I am always suspicious of a traveler’s “impressions.” These impressions are subjective—a word I use because it is the fashion, although I am not quite sure what it means. A cheerful man looks at things cheerfully, a sorrowful man looks at them sorrowfully. Democritus would have found something enchanting about the banks of the Jordan and the shores of the Dead Sea. Heraclitus would have found something disagreeable about the Bay of Naples and the beach of the Bosphorus. I am of a happy nature—you must really pardon me if I am rather egotistic in this history, for it is so seldom that an author’s personality is so mixed up with what he is writing about—like Hugo, Dumas, Lamartine, and so many others. Shakespeare is an exception, and I am not Shakespeare—and, as far as that goes, I am not Lamartine, nor Dumas, nor Hugo.
However, opposed as I am to the doctrines of Schopenhauer and Leopardi, I will admit that the shores of the Caspian did seem rather gloomy and dispiriting. There seemed to be nothing alive on the coast; no vegetation, no birds. There was nothing to make you think you were on a great sea. True, the Caspian is only a lake about eighty feet below the level of the Mediterranean, but this lake is often troubled by violent storms. A ship cannot “get away,” as sailors say: it is only about a hundred leagues wide. The coast is quickly reached eastward or westward, and harbors of refuge are not numerous on either the Asiatic or the European side.
There are a hundred passengers on board the Astara—a large number of them Caucasians trading with Turkestan, and who will be with us all the way to the eastern provinces of the Celestial Empire.
For some years now the Transcaspian has been running between Uzun Ada and the Chinese frontier. Even between this part and Samarkand it has no less than sixty-three stations; and it is in this section of the line that most of the passengers will alight. I need not worry about them, and I will lose no time in studying them. Suppose one of them proves interesting, I may pump him and peg away at him, and just at the critical moment he will get out.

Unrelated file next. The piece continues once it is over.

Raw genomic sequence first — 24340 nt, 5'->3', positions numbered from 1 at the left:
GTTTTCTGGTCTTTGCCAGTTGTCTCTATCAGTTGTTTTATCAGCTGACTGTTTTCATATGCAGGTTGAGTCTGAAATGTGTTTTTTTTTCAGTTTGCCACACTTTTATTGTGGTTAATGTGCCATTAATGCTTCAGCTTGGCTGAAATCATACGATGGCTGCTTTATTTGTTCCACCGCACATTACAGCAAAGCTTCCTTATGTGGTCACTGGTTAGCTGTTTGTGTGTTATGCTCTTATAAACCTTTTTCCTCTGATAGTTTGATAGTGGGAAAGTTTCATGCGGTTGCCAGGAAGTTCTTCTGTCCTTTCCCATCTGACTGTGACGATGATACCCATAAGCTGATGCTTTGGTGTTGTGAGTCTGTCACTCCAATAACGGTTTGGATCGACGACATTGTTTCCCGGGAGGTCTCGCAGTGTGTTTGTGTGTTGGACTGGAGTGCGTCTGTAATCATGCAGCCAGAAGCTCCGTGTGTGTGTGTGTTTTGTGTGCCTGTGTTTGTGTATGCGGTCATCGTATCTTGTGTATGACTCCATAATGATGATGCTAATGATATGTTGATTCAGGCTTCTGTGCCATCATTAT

No! All my attention I must devote to those who are going through with me. I have already secured Ephrinell, and perhaps that charming Englishwoman, who seems to me to be going to Pekin. I shall meet with other traveling companions at Uzun Ada. With regard to the French couple, there is nothing more at present, but the passage of the Caspian will not be accomplished before I know something about them. There are also these two Chinamen who are evidently going to China. If I only knew a hundred words of the “Kouan-hoa,” which is the language spoken in the Celestial Empire, I might perhaps make something out of these curious guys. What I really want is some personage with a story, some mysterious hero traveling incognito, a lord or a bandit. I must not forget my trade as a reporter of occurrences and an interviewer of mankind—at so much a line and well selected. He who makes a good choice has a good chance.
I go down the stairs to the saloon aft. There is not a place vacant. The cabins are already occupied by the passengers who are afraid of the pitching and rolling. They went to bed as soon as they came on board, and they will not get up until the boat is alongside the wharf at Uzun Ada. The cabins being full, other travelers have installed themselves on the couches, amid a lot of little packages, and they will not move from there.
As I am going to pass the night on deck, I return up the cabin stairs. The American is there, just finishing the repacking of his case.
“Would you believe it!” he exclaims, “that that drunken moujik actually asked me for something to drink?”
“I hope you have lost nothing, Monsieur Ephrinell?” I reply.
“May I ask how many teeth you are importing into China in those cases?”
“Eighteen hundred thousand, without counting the wisdom teeth!”
And Ephrinell began to laugh at this little joke, which he fired off on several other occasions during the voyage. I left him and went onto the bridge between the paddle boxes.
It is a beautiful night, with the northerly wind beginning to freshen. In the offing, long, greenish streaks are sweeping over the surface of the sea. It is possible that the night may be rougher than we expect. In the forepart of the steamer are many passengers, Turkomans in rags, Kirghizes wrapped up to the eyes, moujiks in emigrant costume—poor fellows, in fact, stretched on the spare spars, against the sides, and along the tarpaulins. They are almost all smoking or nibbling at the provisions they have brought for the voyage. The others are trying to sleep and forget their fatigue, and perhaps their hunger.
It occurs to me to take a stroll among these groups. I am like a hunter beating the brushwood before getting into the hiding place. And I go among this heap of packages, looking them over as if I were a custom house officer.